Radiation therapy. If the blockage of the SVC is caused by a tumor that doesn't respond or is slow to respond to chemotherapy (such as non-small cell lung cancer), radiation therapy may be given. It can quickly shrink tumors and ease symptoms.
Chemotherapy. This is the treatment of choice for chemo-sensitive tumors, such as lymphoma or small cell lung cancer. Many times, SVCS doesn't change the treatment plan. Treating the cancer helps clear up the SVCS.
Thrombolysis (breaking up blood clots). SVCS may happen when a blood clot (thrombus) forms in a partly blocked vein. People who have blood clots may need thrombolysis. This treatment uses medicine to dissolve or remove the blood clot.
Stent placement. A stent may be used to open up the blocked vein. This can quickly ease SVCS symptoms. A stent is a small metal or plastic tube that's put into the blocked part of the vein to allow blood to pass through. Some people may also need a blood-thinning medicine (anticoagulant) to help keep more blood clots from forming and blocking the stent.
Medicines to ease symptoms. Sometimes other medicines can be used to ease symptoms while tests are done to look for the cause of SVCS. Steroids can help reduce swelling and inflammation. Water pills (antidiuretic medicine) can help you pass more urine to get rid of extra fluid in your body.
What are possible complications of superior vena cava syndrome?
If not watched closely or treated, SCVS can lead to serious problems, such as:
Long-term outcomes of SVCS depend on the underlying cause and the response to treatment.
How do I manage superior vena cava syndrome?
When managing SVCS, it's common for people and family members to feel anxiety, fear, and stress. The healthcare team can provide resources for emotional support to help deal with this difficult situation.
When should I call my healthcare provider?
Talk with the treatment team about your risk for SVCS and what you should watch for. Let them know right away if you have swelling, trouble swallowing, coughing, or hoarseness. You and your family should be told about the cause of symptoms and the treatment that's needed.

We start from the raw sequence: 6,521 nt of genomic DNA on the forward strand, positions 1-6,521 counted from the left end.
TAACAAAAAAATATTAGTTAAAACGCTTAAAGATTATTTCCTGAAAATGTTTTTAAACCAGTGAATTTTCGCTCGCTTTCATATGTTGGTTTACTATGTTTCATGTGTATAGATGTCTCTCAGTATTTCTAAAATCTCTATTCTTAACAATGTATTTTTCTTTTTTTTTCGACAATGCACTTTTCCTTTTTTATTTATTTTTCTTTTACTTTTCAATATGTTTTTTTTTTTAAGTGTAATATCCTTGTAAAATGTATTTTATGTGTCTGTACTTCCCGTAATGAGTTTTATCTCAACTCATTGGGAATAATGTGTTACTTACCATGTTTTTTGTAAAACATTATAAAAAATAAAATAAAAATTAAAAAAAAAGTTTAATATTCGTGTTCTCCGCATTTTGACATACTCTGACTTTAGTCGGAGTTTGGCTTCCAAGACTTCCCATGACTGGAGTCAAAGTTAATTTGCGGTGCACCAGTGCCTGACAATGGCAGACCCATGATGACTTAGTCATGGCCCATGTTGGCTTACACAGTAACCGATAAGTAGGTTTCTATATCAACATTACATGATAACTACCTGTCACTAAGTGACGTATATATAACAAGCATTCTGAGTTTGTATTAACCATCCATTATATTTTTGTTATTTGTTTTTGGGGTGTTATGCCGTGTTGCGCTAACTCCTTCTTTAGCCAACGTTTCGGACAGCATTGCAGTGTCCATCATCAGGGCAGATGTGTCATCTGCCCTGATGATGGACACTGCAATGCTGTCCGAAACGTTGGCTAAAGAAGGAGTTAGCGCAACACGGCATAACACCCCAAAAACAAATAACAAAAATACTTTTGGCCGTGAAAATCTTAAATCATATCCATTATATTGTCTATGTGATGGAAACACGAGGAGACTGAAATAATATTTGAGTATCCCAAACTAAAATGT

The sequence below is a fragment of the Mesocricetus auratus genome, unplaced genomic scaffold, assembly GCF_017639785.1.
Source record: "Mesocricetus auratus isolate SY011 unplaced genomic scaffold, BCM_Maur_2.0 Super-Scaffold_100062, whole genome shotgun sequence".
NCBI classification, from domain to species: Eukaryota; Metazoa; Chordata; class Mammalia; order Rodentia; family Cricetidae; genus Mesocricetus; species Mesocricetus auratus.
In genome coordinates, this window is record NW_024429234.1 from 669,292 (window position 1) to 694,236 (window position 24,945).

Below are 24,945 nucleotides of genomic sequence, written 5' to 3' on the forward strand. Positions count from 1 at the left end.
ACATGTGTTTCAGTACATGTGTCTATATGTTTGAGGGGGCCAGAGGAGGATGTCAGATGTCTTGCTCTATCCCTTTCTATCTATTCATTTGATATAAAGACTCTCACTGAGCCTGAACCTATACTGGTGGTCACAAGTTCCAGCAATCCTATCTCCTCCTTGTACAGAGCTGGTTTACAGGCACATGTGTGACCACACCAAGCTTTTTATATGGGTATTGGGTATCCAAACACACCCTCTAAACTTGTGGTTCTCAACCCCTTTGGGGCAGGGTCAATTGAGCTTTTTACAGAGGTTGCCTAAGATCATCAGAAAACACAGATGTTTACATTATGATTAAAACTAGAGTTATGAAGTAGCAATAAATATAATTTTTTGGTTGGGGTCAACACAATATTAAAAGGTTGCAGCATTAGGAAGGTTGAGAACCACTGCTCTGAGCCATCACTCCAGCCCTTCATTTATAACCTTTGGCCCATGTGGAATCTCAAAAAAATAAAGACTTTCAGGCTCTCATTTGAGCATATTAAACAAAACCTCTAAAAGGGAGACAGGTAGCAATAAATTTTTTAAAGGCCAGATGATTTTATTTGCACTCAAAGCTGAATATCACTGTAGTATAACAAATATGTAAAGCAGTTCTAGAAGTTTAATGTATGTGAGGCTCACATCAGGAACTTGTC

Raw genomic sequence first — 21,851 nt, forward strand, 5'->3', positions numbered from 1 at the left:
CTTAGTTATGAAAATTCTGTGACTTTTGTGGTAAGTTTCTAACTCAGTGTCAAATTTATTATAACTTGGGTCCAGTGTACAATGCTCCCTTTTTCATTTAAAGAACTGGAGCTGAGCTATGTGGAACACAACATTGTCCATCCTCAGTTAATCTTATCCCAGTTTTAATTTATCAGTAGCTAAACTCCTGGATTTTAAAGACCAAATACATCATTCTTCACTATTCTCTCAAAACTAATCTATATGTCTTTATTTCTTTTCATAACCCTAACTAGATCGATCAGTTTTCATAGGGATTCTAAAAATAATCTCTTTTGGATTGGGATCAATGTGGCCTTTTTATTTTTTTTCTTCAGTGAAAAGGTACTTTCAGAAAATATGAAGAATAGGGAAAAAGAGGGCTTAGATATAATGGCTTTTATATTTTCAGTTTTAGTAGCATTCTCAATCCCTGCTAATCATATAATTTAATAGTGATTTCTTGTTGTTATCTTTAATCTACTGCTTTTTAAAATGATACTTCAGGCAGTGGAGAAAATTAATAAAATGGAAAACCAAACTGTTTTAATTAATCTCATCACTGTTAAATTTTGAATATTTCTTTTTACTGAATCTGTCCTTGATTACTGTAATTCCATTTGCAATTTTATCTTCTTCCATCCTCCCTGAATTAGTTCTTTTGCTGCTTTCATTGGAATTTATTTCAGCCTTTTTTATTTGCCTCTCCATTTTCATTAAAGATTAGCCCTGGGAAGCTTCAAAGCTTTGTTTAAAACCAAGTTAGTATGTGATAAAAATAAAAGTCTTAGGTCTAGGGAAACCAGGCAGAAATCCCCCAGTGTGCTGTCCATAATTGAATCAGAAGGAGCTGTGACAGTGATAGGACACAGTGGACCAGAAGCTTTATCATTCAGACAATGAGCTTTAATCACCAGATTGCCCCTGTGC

Most adults who develop SVCS have lung cancer, and may have other symptoms caused by the cancer. Your overall outlook and the chances of treatment helping should be considered when making treatment choices.
Key points about superior vena cava syndrome
Superior vena cava syndrome (SVCS) is a problem caused by partly blocked blood flow through the superior vena cava. This is the vein that carries blood away from the head, neck, arms, and upper chest.
In most cases, the blockage develops slowly. In very rare cases, it happens fast and blocks the airway so a person can’t breathe.
SVCS is most often seen in people who have cancer, mostly lung cancer or non-Hodgkin lymphoma. Other rare causes include infection or a blood clot in the vein caused by an implanted medical device.
SVCS is serious when it occurs in adults. But it can be life-threatening in children.
Symptoms include trouble breathing, coughing, and swelling of the face, neck, upper body, and arms.
Treatment options for SVCS caused by cancer may include radiation therapy, chemotherapy, thrombolysis, and stent placement.
Tips to help you get the most from a visit to your healthcare provider:
Know the reason for your visit and what you want to happen.
Before your visit, write down questions you want answered.
Bring someone with you to help you ask questions and remember what your provider tells you.
At the visit, write down the name of a new diagnosis and any new medicines, treatments, or tests. Also write down any new instructions your provider gives you.
Know why a new medicine or treatment is prescribed and how it will help you. Also know what the side effects are.
Ask if your condition can be treated in other ways.
Know why a test or procedure is recommended and what the results could mean.
Know what to expect if you do nott take the medicine or have the test or procedure.
If you have a follow-up appointment, write down the date, time, and purpose for that visit.
Know how you can contact your provider if you have questions.